Page created on June 3, 2021. Last updated on April 6, 2022 at 10:44
Definition and epidemiology
Epileptic seizures are single transient events caused by excessive or synchronous neuronal activity in the brain. There are many different types and many possible causes.
- Provoked seizures (topic 1B)
- Symptomatic seizures (topic 1B)
Most epileptic seizures are provoked or symptomatic in origin.
In 2017, the International League Against Epilepsy revised the classification of epileptic seizure types. This topic follows the new classification.
Epileptic seizures are classified as focal or generalised according to whether they originate from a circumscribed region of the brain, like a lobe or hemisphere, or from the entire brain.
- Focal seizures – those which originate from a circumscribed brain region
- Generalised seizures – those which originate from the entire brain
Focal seizures can be with or without awareness (previously called simple and complex partial seizure, respectively).
Seizures are also classified according to their clinical features (examples are given further down):
- Focal seizures
- Generalised seizures
- Non-motor (absence seizures)
Any seizure (focal or generalised) can progress into generalised tonic-clonic seizures.
Focal seizures with awareness (simple partial seizure)
Focal seizures may be with or without awareness. As a focal seizure, they originate from a circumscribed part of the brain or one hemisphere.
The exact features depend on the part of the brain involved. If the temporal lobe is involved, the patient may experience sensations in the stomach, olfactory hallucinations, or feelings of deja vu. Some other possible features are:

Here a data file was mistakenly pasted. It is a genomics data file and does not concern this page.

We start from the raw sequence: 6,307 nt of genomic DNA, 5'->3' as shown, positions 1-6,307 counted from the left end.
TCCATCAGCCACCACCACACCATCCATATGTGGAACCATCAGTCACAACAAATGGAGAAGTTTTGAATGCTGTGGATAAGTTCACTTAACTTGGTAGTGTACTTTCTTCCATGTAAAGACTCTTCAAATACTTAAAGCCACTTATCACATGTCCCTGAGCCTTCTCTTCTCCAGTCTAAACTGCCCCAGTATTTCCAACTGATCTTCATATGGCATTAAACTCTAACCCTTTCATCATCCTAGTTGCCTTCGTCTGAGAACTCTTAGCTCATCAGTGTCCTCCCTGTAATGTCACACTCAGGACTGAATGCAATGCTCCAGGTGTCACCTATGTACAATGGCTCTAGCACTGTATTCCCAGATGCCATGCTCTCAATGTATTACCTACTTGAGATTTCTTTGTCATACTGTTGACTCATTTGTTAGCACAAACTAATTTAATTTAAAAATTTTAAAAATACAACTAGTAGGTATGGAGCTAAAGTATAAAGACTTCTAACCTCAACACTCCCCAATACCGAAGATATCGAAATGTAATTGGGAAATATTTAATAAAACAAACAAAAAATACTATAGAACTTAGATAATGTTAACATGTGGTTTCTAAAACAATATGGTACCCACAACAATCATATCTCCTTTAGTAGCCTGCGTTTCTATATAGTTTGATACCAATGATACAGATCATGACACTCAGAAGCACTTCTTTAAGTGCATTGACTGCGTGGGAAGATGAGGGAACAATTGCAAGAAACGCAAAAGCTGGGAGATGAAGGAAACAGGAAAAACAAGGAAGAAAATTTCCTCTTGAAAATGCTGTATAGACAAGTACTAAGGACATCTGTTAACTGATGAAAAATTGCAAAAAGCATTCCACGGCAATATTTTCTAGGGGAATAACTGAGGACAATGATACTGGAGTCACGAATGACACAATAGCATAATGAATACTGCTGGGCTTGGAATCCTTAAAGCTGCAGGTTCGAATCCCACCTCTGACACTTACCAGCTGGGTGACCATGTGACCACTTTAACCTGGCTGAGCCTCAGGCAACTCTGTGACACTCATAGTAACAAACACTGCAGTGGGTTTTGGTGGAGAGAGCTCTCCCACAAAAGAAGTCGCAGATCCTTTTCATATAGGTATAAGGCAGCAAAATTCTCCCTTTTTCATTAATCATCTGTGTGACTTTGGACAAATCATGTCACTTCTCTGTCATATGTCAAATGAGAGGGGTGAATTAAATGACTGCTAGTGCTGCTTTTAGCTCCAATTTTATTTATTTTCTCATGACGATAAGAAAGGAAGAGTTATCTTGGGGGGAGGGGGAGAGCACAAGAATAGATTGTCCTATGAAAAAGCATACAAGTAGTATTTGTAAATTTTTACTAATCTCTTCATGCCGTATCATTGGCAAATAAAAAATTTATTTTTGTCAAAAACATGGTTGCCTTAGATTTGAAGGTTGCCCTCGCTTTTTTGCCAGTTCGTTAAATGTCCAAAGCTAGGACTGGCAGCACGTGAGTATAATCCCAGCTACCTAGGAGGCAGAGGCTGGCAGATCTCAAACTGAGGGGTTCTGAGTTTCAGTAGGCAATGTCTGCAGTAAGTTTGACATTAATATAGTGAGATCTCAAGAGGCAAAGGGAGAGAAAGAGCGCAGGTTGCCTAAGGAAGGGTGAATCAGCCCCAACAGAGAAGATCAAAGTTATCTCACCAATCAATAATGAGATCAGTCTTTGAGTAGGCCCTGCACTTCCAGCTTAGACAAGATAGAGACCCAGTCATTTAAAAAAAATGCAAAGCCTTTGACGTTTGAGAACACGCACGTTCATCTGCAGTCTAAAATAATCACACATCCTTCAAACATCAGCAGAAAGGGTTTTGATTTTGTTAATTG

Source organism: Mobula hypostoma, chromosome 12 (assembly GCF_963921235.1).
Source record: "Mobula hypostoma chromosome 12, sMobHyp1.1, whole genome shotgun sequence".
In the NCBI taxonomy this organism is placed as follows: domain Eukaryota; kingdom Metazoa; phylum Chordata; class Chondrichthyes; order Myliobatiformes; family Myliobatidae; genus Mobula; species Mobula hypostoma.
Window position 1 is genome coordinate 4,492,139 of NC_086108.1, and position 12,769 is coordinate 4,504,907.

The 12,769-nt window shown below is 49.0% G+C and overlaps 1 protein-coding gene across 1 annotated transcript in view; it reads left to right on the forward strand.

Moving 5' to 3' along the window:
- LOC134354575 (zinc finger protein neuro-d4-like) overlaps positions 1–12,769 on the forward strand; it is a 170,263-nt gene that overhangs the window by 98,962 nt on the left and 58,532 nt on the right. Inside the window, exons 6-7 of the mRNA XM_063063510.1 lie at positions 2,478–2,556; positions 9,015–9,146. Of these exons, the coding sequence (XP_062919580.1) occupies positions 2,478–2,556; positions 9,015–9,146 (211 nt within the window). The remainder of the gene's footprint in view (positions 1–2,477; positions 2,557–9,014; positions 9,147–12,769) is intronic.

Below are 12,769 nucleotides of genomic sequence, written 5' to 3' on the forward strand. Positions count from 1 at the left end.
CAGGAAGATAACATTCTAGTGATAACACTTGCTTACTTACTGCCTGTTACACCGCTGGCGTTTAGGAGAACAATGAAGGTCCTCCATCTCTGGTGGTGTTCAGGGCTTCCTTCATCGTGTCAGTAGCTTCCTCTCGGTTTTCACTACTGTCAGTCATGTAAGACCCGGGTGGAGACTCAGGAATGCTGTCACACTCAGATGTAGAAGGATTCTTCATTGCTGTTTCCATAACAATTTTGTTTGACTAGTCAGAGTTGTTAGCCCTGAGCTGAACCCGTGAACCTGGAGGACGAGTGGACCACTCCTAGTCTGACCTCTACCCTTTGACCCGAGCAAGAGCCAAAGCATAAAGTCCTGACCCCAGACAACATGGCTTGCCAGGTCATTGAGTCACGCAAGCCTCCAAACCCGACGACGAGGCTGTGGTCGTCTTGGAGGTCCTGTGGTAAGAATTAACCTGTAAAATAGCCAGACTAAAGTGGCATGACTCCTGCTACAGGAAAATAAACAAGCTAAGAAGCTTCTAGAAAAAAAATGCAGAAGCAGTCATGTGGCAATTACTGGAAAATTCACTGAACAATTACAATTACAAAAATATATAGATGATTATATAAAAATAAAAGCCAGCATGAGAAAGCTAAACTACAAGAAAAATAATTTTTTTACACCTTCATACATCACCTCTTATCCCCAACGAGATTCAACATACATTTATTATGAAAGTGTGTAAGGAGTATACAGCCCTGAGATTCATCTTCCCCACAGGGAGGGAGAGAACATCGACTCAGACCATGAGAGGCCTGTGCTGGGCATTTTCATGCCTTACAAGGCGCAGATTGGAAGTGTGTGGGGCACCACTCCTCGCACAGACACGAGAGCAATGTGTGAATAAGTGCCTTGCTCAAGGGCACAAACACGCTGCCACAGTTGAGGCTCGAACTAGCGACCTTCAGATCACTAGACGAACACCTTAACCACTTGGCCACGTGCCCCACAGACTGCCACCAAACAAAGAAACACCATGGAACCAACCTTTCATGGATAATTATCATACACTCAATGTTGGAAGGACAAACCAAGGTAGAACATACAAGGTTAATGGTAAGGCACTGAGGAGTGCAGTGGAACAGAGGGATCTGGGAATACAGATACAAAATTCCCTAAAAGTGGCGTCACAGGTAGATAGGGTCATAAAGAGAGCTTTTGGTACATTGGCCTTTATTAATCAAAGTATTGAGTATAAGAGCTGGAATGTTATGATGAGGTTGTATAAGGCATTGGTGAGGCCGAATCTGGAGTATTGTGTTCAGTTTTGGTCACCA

- Motor symptoms
- Automatisms (lip smacking, blinking)
- Sudden loss of tone in a muscle group (atonic seizure)
- Tonic contraction
- Jacksonian march – progressive involvement of different muscle groups as the seizure activity spreads along the motor cortex
- Nonmotor symptoms
- Autonomic symptoms (flushing, sweating)
- Behavioural arrest
- Sudden emotions (laughing, crying)
- Sensory symptoms (hallucinations, paraesthesia)
After the seizure, there may be residual transient neurological deficits depending on the affected region of the brain. This is called the postictal state. One special type of deficit is Todd paralysis, which is postictal weakness or paralysis.
Generalised seizures originate from both hemispheres and always involve impaired awareness. The most common generalised seizure is the tonic-clonic seizure, also called grand mal seizure. Any type of seizure can progress into this type. As the name suggests, there are two phases.
In the tonic phase there is generalised tonic muscle contraction, which usually causes extension of the limbs. The patient may form a “cry” as air is expelled out of their lungs. Due to tonic contraction of the respiratory muscles, there is apnoea which can lead to cyanosis. The tonic phase is followed by a clonic phase with generalised clonus (rhythmic muscle twitching), which eventually weans off.